16 Comments

  1. In the original, hope remained and that I assume most people would have seen that as a reason for optimism in the face of the great evils. But this guy hates hope and now he’s stuck with it.

  2. Presumably, Zach has never read Nietzsche, and thinks that his take on the myth is original.

  3. Hope, like thoughts and prayers is not always an acceptable response to a problem. Actions speak louder than words.

  4. Powers: Whether hope being in the box is good or bad is up for debate (if Wikipedia is to be believed, before Nietzsche). https://en.wikipedia.org/wiki/Pandora%27s_box#Difficulties_of_interpretation :

    “In Hesiodic scholarship, the interpretive crux has endured:[20] Is the hope imprisoned within a jar full of evils to be considered a benefit for humanity, or a further curse?”

    As a kid I found it confusing, because I had several books on Greek myths, which presented hope in different ways. Nice to see Wikipedia confirm that I wasn’t crazy.

  5. “Presumably, Zach has never read Nietzsche, and thinks that his take on the myth is original.”

    I dunno. He probably did. Not sure how he’d think it’d be comprehensible otherwise. Of course I’m not sure why he thought his presentation was any funnier than that laugh riot Nietzsche’s.

    (Winter Wallaby; did you really not think it odd that the person was upset and disturbed at finding HOPE in the box)

  6. Hope can always be disappointed. While despair is ready for the worst, but happily surprised when it doesn’t happen.

  7. I was going to comment that nothing is ever original anymore, but then I realized I presumably hadn’t read Ecclesiastes…

    (And then Winter Wallaby points out that that wasn’t original to Ecclesiastes, if Wikipedia is to be believed…)

  8. I was going to comment that nothing is ever original anymore, but then I realized I presumably hadn’t read Ecclesiastes…

    Good one, larK. BTW, did you notice that the latest Sunday Funnies – LOL posting included a special section explicitly called the “Nothing new under the Sun?” Department?

    But why do you need Ecclesiastes for this message anyway, when we’ve got Pete Seeger?

  9. “But I’m stuck like a dope with this thing called hope and I can’t get it out of my heart.” — Oscar Hammerstein II

  10. OK…since we are not only going with Nietzsche but Ecclesiastes, I feel I need to say something. I saw this comic and saved it because my latest book has a whole section on hope and addressed the Pandora and Nietzsche’s changing views. (And, given the book was about suffering and grief, it deals with Ecclesiastes too.) It is interesting to note that philosophers and theologians have been debating for millennia whether it was a mercy or a curse that hoped remained, for all the reasons noted in the comments above. My take on this was simply that Zach was noting the inherit black humor present in the very story itself, a story that the details of which I would wager most of his readers are just now discovering.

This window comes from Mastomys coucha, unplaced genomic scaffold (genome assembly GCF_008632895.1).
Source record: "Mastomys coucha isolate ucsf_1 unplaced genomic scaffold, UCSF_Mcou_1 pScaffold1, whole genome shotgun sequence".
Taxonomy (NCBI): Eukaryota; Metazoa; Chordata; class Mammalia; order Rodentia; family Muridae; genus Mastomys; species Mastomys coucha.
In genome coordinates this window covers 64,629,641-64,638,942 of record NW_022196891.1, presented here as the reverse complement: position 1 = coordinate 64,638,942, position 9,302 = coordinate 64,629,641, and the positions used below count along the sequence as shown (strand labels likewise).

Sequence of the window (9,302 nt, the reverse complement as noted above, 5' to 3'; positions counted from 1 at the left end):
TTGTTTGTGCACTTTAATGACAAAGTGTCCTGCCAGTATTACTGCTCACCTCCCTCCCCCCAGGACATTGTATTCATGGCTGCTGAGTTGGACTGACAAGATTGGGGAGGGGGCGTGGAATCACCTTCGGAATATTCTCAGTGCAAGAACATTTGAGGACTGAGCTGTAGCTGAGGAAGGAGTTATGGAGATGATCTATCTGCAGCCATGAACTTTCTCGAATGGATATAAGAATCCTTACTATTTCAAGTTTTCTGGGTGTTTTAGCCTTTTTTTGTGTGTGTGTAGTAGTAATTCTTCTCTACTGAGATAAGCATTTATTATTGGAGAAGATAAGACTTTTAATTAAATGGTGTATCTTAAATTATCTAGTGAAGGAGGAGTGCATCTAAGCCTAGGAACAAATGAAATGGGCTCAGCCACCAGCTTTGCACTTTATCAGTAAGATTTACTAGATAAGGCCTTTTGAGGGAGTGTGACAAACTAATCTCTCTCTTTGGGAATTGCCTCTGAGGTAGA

In case anyone is interested and at the risk of being a hawker, you can find out about the book at: http://christianbrady.com/books

  11. I’ve always thought that Pete Seeger (and the Byrds) never understood his own song: he’s quoting ancient wisdom in a contemporary time of turbulence — presumably to find comfort — to wit: To everything there is a season; and a time to every purpose under heaven. And then lists a bunch of contrasting things that happen each in their time. And then he feels compelled to add: “A time for peace, I swear it’s not too late” (!) — haven’t you been listening to the whole rest of your song??

  12. Thanks so much for those links, Grawlix! I enjoyed the aged-Pete interview , and the origins article with the several performance clips.

    “Kids today” may question why there was any need for a “Folk-Rock” category … and I’m sure this video of The Byrds will not answer that. But there is something weird but charming about them having a trio of Go-Go Girls dancing on platforms, in the most demure imaginable skirts and fluffy sweaters!

    My family (and I on my own later) had several lps of The Weavers. And very odd, a 78RPM album of Songs of The Spanish Civil War, which did not seem to have the musicians listed in print on it, but has been well documented as featuring Seeger. And really, all you have to do is listen to it, and his unmistakeable voice is right there.

  13. I liked the little choreography set they had going on there. Especially the spin move during “Turn Turn Turn”.

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